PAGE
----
Author(s): Vaughan JP, Walt G
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Abstract PIP: While there is a great deal of agreement about the principles underlying Primary Health Care (PHC), there exist many problems, political, planning and management, involved in putting the approach into effect. Some of these difficulties are discussed. It is clear that the PHC approach is essentially political; the way it is implemented in each country will reflect the political priorities and systems of that country. Moreover, ministries of health are not known for their strong position in the ministerial pecking order. Finance and planning ministeries would have to be won over to the importance of the concept of PHC to try to eexpand the health budget and to change the emphasis of existing resource allocation patterns. Costs incurred by a PHC approach ( e.g., expensive transport and communication systems), and resources needed to finance it may be available; however, they may not be channelled to the politically less articulate groups in rural areas. Political implications are not limited to national levels; considerable conflict may exist between different status groups and classes at the village level, thus sabotaging PHC plans. Professional politics will also be played at all levels. It is equally essential to recognize the historical context in which PHC is being introduced. Many countries have inherited colonial infrastructures. Changing the values, perceptions, expectations, administration and organization that accompany such systems is extremely hard, and to put PHC into effect demands radical changes. The planning difficulties which beset PHC are related to the still large private provision of social services like health, and to a flourishing traditional private sector in many developing countries. These may limit the implementation of a national health policy and PHC may thus result in a very patchy service throughout the country. The level of centralized planning will also affect resource allocation and therefore the policy, planning and implementation within the health sector itself. Highly centralized planning may mean difficulty in applying community participation in decision making, an underlying principle of the PHC approach. Moreover, ther are still many unknown factors related to community involvement, e.g., it is uncertain to what extent traditional authority structures are important. Management difficulties perceived by the authors are related to an overemphasis on village health workers and its resulting confused role definition. The dilemma of balancing curative and preventive care at the primary level is given as an example. Purely organizational problems exist too, such as the logistics of supplies. The problems identified here stem from the gap between planning and management in putting plans into effect. The example of coordinating with traditional practitioners in the health system is given as an illustration. Another issue besetting the attainment of Heath For All by 2000 is the neglect of peri-urban and urban dwellers, who make up an increasing proportion of many developing countries' populations. In conclusion, it is argued that the hope that PHC would be a vehicle for radical change and improvements in health care provision and health status was over-optimistic. It is clear that the PHC approach is not the new panacea, yet, ways are here offered in which PHC can become a reality, e.g., by disseminating lessons that have been learnt and by finding alternative methods of financing PHC.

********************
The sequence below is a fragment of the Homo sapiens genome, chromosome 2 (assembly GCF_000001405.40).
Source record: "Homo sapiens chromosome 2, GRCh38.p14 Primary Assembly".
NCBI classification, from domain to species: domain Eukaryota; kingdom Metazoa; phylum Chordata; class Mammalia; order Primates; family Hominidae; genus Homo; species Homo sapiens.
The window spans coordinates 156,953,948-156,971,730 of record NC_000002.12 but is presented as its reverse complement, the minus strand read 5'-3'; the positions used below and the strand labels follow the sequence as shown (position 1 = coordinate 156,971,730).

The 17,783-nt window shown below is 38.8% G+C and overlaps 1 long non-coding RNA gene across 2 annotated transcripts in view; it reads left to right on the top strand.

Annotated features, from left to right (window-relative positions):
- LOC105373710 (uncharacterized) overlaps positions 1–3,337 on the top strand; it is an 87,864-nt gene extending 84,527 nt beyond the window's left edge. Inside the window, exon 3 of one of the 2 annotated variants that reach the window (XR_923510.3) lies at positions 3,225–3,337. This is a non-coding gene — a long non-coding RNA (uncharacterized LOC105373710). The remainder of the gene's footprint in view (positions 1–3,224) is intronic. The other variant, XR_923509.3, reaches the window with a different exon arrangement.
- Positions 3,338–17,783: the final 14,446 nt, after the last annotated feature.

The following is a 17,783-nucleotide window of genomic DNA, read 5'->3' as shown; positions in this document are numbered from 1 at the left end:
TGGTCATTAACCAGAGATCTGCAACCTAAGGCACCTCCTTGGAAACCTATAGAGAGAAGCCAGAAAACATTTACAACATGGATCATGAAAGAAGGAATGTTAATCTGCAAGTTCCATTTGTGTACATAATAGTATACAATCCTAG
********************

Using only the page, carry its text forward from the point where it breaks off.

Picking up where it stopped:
This article was published in Trop Doct
and referenced in Primary Healthcare: Open Access